A modern revolution

So much of what I see discussed in polite political circles emphasizes the mundane, the temporary, and what is clickable. This is profitable but not ethical. At least, this is my view.

I’m no longer simply going to gainsay that, it is a waste of my time and yours. Instead, I’m going to do my best to deliver realpolitik, or political philosophy, with a hammer, which is my method in all my other work.

So, here is my version of the state of things as I see them.

We care more about what politicians say and tweet, than we care about the primary indicators of the health of political system: employment, stability, crime, and national security.

We care very little about the grandest idea in US history: that of a more perfect union.

We care very deeply about proving our side right, the other side wrong, and very little about the concept of right, and wrong.

We care very much about diversity, in theory, on postcards, and advertisements, and very little about diversity, in practice.

We increasingly care little of our neighbor in general, thanks primarily to the miracle of Facebook. It has connected the world, and helped facilitate, with the most advanced technological precision, the building of metadata walls around us all. “Thou shalt be aware of no other God except thyself” – is in effect the standard design of social media. We have the world at our fingertips, but silicon valley has discovered that the great plurality of us prefer to simply see images of ourselves, information that serves our ideology, and, the principle American pastime, offense and outrage.

But, in the rare case where we do care about our neighbor, it is coming under ever stricter conditions: do they agree with us politically? Are we the same skin color? Do we revere the same holy book? Are you vegan?

Today, perhaps more than ever, love thy neighbor, remains a revolutionary act.

Today, perhaps more than ever, judging people on the content of their character, remains a revolutionary act.

And no, it is not they who have failed to live up to the heights of our moral ambition. It is us.

Of all the challenges in America today, there is none greater, or even comparable, to our lack of personal responsibility for the things we actually put into this world.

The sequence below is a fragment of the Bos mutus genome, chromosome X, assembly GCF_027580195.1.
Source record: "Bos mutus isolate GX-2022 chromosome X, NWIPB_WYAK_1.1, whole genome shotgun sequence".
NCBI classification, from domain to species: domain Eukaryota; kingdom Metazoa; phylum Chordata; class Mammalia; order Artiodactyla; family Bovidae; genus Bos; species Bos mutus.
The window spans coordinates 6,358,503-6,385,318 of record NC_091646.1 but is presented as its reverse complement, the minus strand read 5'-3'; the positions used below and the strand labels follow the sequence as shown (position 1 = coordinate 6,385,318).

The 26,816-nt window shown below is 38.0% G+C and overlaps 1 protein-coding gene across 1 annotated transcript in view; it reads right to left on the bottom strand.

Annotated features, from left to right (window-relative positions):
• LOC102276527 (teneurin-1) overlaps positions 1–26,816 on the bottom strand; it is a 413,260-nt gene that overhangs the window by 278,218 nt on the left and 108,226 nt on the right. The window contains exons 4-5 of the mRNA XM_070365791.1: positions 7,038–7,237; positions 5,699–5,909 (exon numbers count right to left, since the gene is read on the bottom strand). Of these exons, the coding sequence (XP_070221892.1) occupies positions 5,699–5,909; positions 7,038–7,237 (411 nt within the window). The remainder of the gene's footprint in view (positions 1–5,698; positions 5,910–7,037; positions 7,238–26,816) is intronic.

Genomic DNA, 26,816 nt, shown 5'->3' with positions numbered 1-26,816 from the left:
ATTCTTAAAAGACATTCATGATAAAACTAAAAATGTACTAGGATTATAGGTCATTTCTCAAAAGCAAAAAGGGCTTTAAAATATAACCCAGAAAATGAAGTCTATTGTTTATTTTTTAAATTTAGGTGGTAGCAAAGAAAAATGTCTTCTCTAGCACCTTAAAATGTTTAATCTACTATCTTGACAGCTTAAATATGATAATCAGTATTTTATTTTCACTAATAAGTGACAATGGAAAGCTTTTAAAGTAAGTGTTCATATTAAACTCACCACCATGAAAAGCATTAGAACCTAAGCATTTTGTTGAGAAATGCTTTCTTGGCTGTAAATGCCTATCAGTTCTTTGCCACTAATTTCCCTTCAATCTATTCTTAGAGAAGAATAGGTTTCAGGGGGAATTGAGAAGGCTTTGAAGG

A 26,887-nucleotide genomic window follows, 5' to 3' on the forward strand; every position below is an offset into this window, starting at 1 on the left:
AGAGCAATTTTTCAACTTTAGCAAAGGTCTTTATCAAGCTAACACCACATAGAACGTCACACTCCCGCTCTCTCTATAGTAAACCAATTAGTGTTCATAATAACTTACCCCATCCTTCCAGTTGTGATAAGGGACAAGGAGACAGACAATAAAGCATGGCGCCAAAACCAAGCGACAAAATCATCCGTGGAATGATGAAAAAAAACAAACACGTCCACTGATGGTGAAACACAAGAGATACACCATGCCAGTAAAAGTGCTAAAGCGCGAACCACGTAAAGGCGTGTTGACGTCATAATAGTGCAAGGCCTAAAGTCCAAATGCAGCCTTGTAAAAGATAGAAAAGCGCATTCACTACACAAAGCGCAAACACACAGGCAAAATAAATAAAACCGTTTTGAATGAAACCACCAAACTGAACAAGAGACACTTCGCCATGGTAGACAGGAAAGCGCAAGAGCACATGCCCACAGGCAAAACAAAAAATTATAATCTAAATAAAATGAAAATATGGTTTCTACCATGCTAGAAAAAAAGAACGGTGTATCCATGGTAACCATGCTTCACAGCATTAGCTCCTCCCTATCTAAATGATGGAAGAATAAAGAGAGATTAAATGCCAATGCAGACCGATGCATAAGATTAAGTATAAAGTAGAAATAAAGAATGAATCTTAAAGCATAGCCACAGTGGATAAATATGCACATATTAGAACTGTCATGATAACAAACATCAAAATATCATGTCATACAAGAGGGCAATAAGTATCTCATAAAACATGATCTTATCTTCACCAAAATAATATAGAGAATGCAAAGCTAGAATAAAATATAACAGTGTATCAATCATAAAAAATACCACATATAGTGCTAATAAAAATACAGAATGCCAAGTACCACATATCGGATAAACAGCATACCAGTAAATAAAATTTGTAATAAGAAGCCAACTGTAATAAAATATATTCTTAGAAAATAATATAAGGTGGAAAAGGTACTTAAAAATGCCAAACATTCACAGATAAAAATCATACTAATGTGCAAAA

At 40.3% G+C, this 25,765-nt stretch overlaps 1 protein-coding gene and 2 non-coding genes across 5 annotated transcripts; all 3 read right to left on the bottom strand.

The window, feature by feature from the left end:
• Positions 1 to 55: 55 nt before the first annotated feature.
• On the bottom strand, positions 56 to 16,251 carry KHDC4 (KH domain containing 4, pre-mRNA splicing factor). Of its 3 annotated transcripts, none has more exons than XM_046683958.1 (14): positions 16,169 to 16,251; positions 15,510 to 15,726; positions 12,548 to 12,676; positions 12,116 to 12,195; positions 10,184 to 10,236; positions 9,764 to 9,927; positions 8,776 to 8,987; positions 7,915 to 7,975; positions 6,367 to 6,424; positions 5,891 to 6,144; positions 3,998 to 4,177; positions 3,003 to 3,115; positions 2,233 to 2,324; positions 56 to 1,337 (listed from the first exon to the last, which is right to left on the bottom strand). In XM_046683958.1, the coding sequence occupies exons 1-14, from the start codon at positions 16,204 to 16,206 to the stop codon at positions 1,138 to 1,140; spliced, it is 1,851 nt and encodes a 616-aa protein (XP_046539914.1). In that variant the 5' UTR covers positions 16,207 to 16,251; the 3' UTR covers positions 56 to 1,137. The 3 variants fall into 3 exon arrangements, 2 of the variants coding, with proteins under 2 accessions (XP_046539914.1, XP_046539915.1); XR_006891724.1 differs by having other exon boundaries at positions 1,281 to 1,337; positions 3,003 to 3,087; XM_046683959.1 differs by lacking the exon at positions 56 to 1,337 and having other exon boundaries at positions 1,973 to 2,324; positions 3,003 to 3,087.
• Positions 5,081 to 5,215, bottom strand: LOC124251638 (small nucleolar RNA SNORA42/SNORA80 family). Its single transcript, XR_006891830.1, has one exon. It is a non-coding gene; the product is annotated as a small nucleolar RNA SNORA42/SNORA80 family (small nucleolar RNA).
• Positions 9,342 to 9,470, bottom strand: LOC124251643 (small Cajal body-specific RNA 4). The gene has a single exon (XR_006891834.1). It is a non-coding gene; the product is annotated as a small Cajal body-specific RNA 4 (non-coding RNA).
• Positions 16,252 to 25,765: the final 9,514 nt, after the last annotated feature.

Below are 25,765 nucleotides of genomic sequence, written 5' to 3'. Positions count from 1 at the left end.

I mean this principally in the spirit of one of the greatest moral texts of the 20th century: The children’s book titled “the Little Red Hen.” We all want to eat the bread, but few want to bake it. This is a parable for many things, the most important of which is the recognition that rights bear responsibilities.

We all want healthcare: but we don’t want to follow the rules to be healthy

We all want affordable education: but we demand that universities become our families, security guards, counselors, motivational speakers, life coaches, and in some cases, sovereign arbiters of the law.

We all want less hate on the internet: but we love throwing the first stone.

Today, perhaps more than ever, being the change you want to see in the world, remains a revolutionary act.

Today, perhaps more than ever, turning the other cheek, remains a revolutionary act.

I am reminded of a tweet I saw the other day from someone who I greatly respect, Dr. Geoffrey Miller. It was a poll that asked “If it shut down for two weeks, which shutdown would cause the most disruption to your daily life?” The options were: Netflix, Twitter, Amazon, and the Federal Government.

I didn’t vote. Because a 2 week shut down to any of these would cause no disruption to my life.

Ought this not be a goal? Both individually and for a political system that truly wishes to form and be formed as a more perfect union? A people dependent on things that far outside their own mind, body, and spirit are unlikely to grow, build, or find happiness.

“We are more interested in making others believe we are happy than in trying to be happy ourselves.” – La Rochefoucauld

“If we can’t find contentment in ourselves, it is useless to seek it elsewhere.” – La Rochefoucauld

This is true, now, more than ever.

Maybe it’s time for a new spirit of US politics

Ask less of what your country can do for you, and more of what you can do for yourself.

Ask less of what your country can do for your neighbor, and more of what you can do for them.

Ask less of what your country can do for everyone, and more of what you can do for anyone.

But don’t confuse me for a libertarian. I am a realist, an aspirational realist.

I believe in government, what it can do, how it can be useful, and that it can and should be effective and efficient. I believe in our global institutions, also. For all their faults, and for as obnoxiously loud as 2018 was, by most records, it was the greatest year in the history of the world.

But I don’t want things to stay this way, I want them to get better. I believe this is done like the Roman God Janus – to look backward and forward; plus the advice of every grandfather and grandmother I’ve ever known – to keep your nose clean and your feet firmly planted on the ground; and finally to aim high, only and always.

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